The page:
RR: How old were you when you first started playing piano / keyboards and what was that the first instrument that you started fiddling around with?

RB:  I was around 16 and I bought a really cheapo Organ with 4 sounds.

RR: And how did you get into it?  What was the catalyst for you?

RB: Well it was nothing more than just loving music and having the chance to join a band and I knew that it was keyboards that I would wanna play so I just started off with something very basic but  unfortunately I learnt very quickly that I couldn’t play.

(RR and RB Laugh)

 RB: And I wasn’t going to be able to play! I did have some piano lessons but I just had no ability, so it was a struggle until I bought a synthesizer, which is a completely different beast,  because there are no real rules with a synthesizer. As Eno said, it's an instrument in development. It can make virtually any sound that you can imagine and one's you can't ! There's no limitation with the frequency of scaling as in other instruments. There are infinite possibilities.  Once I had  started working with it I found that I could come up with a lot of interesting things and it didn’t matter so much about the keys anymore.  I could play only one or two keys  but could produce with some really interesting movements and evolutions within the sounds and that’s kind of governed the way I’ve worked ever since,  Much in the same way as Brian Eno did I suppose with Roxy Music. He was a self confessed non-musician but what he did became an important part of the sound of that group and that’s what it’s been like for me ever since then really- I’ve just worked more with synthesizers than conventional keyboards.   I can play some piano and organ but it doesn’t interest me as much.

RR: So everything that you’ve kind of, done, with regards to synthesizers , is all self-taught?

RB: Oh yeah!  I found that I had an aptitude for it because in those days  synthesizers didn’t come with pre-programmed sounds- you had to make and develop sound(s).   Back then I used to have an old modular synth, which is a bit  like a telephone switchboard to look at and you just had to create sounds. Until you patched and routed the signal paths it wouldn't make a sound.  But I found that pretty quickly I could imitate instruments pretty well.  I could make timpani drums, gongs, bells and then change to trumpets, brass, woodwinds and I knew how to do that instinctively so I felt that was and is what I’m supposed to do.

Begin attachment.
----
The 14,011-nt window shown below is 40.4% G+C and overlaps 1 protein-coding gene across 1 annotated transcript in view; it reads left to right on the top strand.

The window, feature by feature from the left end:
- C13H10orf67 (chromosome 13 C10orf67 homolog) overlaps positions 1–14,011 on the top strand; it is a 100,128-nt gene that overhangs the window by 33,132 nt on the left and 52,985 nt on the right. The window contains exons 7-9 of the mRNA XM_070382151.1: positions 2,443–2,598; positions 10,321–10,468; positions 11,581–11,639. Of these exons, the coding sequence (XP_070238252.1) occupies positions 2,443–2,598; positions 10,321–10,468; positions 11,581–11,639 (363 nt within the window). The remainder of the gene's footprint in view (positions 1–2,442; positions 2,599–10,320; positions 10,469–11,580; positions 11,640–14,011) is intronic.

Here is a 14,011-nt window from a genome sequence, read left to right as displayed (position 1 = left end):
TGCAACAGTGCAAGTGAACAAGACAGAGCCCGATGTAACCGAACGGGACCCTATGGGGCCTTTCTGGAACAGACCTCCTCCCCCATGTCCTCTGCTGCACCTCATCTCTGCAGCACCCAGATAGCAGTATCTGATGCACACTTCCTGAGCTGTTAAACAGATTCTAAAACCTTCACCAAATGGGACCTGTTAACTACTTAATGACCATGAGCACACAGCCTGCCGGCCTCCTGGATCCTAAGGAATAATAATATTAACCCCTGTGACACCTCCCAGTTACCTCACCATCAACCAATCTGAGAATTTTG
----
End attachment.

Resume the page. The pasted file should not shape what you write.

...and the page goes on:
RR: So when you think back to when you first started playing and discovering everything that you could do, who were the people you were looking at for inspiration? Who was blowing your mind?

RB: Well it was Brian Eno; It was Roxy Music.  But also bands like Kraftwerk and Tangerine Dream, and a lot of the Kraut rock movement as well...just people working with electronics.  Also the abstract recording by Stockhausen. That’s what fascinated me so that would have been a big influence.

RR: So take us back to the first band you were ever really were a big part with the synth?  What band was that and how did that all come about?

RB: Well that was Japan.  I joined them in 1975.  I think I was chucked out once or twice early on. I’d just not been good enough with playing conventional keys, but by the time we came to record the first album I was very much a part of it, although I still hadn’t reached any kind of peak at that stage.  We were all very young. But I stayed with the band right to the end and probably did some of my best work ever on the last couple of Japan albums. For those who don’t know we were a kind of hyped, sort of glam  band. Looked very much like the New York Dolls, with coloured hair, loads of makeup, women’s clothes, just generally, very camp. [laughs]  We got a deal- probably based more on the shock and image factor than because of the music and we didn’t do that great to begin with but we hung in there and we fortunately  became very popular in the country Japan, and we’d go over and typically play two nights at the Budokan to around 28,000 people and that kept us going while we were failing everywhere else.  It was just a struggle really with the negative press, until we came towards the end of our career when we made an album called ‘Tin Drum’ which  achieved much critical acclaim  and was one of the most successful UK albums of that year.